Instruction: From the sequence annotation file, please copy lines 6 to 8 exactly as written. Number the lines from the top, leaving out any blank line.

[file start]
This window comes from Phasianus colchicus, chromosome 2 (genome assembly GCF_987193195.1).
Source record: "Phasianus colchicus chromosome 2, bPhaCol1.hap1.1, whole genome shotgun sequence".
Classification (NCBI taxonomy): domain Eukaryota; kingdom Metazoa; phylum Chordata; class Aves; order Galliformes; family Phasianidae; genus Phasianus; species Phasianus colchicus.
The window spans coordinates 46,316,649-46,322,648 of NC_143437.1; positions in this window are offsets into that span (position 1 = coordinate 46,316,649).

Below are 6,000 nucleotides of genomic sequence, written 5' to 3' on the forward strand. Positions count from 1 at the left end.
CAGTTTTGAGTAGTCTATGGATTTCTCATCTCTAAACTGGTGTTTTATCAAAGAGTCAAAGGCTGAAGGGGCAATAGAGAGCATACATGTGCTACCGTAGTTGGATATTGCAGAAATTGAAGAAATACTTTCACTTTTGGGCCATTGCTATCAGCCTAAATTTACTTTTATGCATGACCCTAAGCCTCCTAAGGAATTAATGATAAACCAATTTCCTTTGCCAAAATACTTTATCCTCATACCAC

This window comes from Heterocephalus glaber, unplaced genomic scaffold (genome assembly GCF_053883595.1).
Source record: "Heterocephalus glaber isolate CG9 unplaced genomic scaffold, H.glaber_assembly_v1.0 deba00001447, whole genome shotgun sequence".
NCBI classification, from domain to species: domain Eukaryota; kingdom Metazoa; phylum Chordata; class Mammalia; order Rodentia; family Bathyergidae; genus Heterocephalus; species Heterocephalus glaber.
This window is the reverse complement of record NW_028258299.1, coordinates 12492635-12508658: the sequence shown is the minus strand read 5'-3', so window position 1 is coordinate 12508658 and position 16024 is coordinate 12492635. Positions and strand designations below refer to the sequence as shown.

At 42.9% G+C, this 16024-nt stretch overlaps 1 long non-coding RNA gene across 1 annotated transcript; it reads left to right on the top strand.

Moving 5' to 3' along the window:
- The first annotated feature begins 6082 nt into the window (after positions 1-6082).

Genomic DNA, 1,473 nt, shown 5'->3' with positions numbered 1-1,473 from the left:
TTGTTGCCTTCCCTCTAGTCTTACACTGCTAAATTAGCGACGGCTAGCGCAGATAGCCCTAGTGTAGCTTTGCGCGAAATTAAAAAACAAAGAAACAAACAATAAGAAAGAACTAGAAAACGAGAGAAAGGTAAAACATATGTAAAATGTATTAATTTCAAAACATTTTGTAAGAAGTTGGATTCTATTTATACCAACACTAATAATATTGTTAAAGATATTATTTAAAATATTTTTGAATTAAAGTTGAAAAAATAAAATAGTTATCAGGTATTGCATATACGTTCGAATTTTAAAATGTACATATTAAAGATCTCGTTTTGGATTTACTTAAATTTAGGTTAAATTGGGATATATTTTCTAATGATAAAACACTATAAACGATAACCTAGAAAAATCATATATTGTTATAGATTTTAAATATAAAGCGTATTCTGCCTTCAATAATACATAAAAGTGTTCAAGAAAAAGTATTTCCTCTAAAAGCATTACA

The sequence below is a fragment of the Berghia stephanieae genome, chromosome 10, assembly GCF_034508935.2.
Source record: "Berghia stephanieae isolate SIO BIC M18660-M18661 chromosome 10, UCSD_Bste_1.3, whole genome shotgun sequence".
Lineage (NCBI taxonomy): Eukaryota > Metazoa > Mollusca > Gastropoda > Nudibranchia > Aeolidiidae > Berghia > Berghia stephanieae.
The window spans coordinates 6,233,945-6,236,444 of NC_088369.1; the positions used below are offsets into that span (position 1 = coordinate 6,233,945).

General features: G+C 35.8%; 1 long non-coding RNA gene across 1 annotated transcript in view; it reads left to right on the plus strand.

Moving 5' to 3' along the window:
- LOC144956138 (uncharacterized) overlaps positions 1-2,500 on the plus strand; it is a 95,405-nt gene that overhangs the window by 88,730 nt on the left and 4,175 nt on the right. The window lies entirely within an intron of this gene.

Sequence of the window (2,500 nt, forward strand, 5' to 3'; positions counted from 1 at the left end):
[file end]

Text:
CAGTTTTGAGTAGTCTATGGATTTCTCATCTCTAAACTGGTGTTTTATCAAAGAGTCAAAGGCTGAAGGGGCAATAGAGAGCATACATGTGCTACCGTAGTTGGATATTGCAGAAATTGAAGAAATACTTTCACTTTTGGGCCATTGCTATCAGCCTAAATTTACTTTTATGCATGACCCTAAGCCTCCTAAGGAATTAATGATAAACCAATTTCCTTTGCCAAAATACTTTATCCTCATACCAC

This window comes from Heterocephalus glaber, unplaced genomic scaffold (genome assembly GCF_053883595.1).
Source record: "Heterocephalus glaber isolate CG9 unplaced genomic scaffold, H.glaber_assembly_v1.0 deba00001447, whole genome shotgun sequence".